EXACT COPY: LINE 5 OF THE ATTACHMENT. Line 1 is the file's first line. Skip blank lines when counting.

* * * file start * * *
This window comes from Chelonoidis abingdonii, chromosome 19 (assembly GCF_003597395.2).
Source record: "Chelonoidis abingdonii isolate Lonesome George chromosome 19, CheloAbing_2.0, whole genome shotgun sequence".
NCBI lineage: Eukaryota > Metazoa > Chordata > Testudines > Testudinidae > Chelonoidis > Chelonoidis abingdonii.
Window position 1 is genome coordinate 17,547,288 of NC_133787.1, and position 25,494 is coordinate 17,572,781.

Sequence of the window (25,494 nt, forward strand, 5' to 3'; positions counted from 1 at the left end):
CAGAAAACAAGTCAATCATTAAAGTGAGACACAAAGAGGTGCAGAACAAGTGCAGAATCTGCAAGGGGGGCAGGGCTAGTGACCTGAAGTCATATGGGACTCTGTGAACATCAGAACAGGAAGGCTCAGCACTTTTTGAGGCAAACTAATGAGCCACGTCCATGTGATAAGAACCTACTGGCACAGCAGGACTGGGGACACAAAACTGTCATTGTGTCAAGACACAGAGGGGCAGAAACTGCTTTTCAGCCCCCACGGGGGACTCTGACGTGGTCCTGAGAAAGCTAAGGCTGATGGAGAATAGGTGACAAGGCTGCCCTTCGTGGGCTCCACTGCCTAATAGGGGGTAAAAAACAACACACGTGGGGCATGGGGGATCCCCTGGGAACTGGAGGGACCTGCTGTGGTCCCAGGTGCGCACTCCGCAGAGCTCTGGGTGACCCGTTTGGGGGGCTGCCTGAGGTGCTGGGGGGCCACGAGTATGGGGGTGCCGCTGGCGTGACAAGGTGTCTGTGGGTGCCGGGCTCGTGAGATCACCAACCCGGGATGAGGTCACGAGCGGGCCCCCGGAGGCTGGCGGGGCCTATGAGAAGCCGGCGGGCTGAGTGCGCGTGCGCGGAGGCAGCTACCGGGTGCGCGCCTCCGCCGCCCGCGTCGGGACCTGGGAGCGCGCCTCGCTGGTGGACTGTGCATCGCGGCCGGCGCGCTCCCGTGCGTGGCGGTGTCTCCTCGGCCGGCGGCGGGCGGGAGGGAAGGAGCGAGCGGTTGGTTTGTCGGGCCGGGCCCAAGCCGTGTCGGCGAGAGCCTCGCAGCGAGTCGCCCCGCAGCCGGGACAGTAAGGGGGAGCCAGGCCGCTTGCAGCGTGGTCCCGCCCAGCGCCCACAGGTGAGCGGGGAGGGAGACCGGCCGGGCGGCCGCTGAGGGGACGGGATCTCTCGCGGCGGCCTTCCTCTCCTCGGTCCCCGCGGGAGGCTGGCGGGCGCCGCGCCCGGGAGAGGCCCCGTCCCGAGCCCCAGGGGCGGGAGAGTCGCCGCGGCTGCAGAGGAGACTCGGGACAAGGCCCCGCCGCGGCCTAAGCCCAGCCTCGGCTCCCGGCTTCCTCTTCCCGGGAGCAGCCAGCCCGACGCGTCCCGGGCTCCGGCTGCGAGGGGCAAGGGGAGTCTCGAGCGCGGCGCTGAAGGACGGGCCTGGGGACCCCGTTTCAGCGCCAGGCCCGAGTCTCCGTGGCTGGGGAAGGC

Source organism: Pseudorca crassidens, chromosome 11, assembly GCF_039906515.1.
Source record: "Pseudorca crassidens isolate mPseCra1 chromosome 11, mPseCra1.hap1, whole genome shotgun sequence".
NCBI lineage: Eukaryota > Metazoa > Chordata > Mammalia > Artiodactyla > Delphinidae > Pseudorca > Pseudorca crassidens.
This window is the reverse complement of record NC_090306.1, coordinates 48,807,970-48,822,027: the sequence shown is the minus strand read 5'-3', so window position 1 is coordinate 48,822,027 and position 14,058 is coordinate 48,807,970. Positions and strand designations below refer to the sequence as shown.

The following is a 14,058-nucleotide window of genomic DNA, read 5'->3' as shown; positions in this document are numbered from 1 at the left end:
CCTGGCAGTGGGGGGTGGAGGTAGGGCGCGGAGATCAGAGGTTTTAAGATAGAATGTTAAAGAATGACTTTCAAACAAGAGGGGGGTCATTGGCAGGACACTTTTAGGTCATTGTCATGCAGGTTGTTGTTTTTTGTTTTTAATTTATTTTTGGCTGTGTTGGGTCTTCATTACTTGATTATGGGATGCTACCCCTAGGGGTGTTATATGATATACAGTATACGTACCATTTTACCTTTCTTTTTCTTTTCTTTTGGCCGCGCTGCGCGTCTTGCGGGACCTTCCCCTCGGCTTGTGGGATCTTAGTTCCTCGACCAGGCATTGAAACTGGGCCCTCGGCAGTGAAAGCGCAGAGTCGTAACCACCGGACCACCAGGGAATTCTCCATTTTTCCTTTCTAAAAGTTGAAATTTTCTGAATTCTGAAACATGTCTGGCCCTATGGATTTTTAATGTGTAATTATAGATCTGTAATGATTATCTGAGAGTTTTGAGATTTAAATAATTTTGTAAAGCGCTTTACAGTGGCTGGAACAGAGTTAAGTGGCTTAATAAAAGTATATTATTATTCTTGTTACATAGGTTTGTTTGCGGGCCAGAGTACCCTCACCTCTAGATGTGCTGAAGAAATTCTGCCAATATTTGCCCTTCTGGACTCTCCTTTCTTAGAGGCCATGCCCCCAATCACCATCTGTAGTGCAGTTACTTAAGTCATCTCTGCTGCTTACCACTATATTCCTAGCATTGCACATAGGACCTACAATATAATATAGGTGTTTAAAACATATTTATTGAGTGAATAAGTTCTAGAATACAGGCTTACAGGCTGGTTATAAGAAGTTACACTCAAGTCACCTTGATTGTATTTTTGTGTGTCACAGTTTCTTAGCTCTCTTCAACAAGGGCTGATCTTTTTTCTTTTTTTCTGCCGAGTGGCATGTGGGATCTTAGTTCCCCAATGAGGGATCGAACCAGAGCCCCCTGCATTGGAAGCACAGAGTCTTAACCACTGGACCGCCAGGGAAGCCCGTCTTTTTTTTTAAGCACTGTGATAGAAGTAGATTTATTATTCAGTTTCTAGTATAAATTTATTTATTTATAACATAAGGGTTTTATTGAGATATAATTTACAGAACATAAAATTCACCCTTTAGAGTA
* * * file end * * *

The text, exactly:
Sequence of the window (25,494 nt, forward strand, 5' to 3'; positions counted from 1 at the left end):